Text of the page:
I began re-working my first draft of Running Away, the sequel to Running Home September 3rd. It’s a mix of new material, and a first draft that is so old at this point it’s like the grandmother of books. So, there’s WORK involved, and writing a sequel is HARD, yo, because you have to make sure you give enough basis that a newbie would understand the book if they hadn’t read the first one, but weave that information in seamlessly and in a storytelling fashion, that doesn’t take the reader out of the moment.

So, the whole thing has made me a little slow on the uptake with this book. I don’t like that. I have what the husband calls the ME FIRST attitude. I always go first, it’s sorta my thing. I don’t hesitate. You can’t hesitate in life, or you’ll miss it.

Right now I feel like this.

RUNNING AWAY IS SAYING “STOP TRYING TO HIT ME AND HIT ME!”

I am tired of pussyfooting (pardon my French) around this book. Time to write it and if it sucks, write it again and again. But it has to be dove into. This is the point in all those boxing matches when everyone starts yelling “HIT HIM ALREADY!”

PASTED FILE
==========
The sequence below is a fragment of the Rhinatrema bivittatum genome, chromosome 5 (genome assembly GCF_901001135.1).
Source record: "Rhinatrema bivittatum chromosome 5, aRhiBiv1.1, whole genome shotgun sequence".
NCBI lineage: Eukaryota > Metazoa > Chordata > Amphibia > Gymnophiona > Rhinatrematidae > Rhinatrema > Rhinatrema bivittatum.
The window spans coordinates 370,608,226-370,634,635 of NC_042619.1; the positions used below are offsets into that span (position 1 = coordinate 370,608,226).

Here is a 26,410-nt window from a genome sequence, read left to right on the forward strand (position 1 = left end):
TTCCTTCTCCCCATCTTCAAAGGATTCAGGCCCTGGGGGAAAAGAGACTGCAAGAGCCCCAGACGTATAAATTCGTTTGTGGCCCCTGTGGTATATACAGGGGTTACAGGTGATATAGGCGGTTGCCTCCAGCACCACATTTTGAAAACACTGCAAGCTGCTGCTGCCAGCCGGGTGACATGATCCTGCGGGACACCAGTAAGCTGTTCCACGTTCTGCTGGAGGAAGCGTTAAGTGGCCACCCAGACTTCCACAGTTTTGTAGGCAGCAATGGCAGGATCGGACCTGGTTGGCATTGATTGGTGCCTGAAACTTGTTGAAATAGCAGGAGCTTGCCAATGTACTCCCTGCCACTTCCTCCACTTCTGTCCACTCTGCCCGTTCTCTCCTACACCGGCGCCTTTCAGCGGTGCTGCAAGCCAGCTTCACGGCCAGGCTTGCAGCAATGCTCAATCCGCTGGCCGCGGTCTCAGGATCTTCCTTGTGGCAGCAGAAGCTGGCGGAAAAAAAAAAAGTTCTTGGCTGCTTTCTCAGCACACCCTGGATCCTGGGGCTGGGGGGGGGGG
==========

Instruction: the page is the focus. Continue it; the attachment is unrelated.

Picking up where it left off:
Time to hit the book. Time to get whatever crappy words down I have, and then make them better, and better still. This is different from the way I usually work. I write sparsely, and make every word count, then go back and embellish. I leave a good 10-15,000 word opening at the end of a first draft, so that I can ADD instead of DELETING words that I labored over. I did the deleting thing with Running Home. No thank you, Writing. No thank you.

But every book I write has its own process. My process for Running Away is different, still. That’s cool. It means there’s a new thing to be learned, and a new challenge to master.

SO HELLS YEAH, I’M READY TO WRITE A BOOK. I’m ready for you all to meet the new characters, one of which I am in love with to the point that even Nicholas would be jealous. And I’m dying for you to see the way Eliza is transforming. How she plummets into her own despair, and what changes in her, for her.

And I am absolutely dying to see what these changes do to me.

Bring it on, Running Away. Bring it on.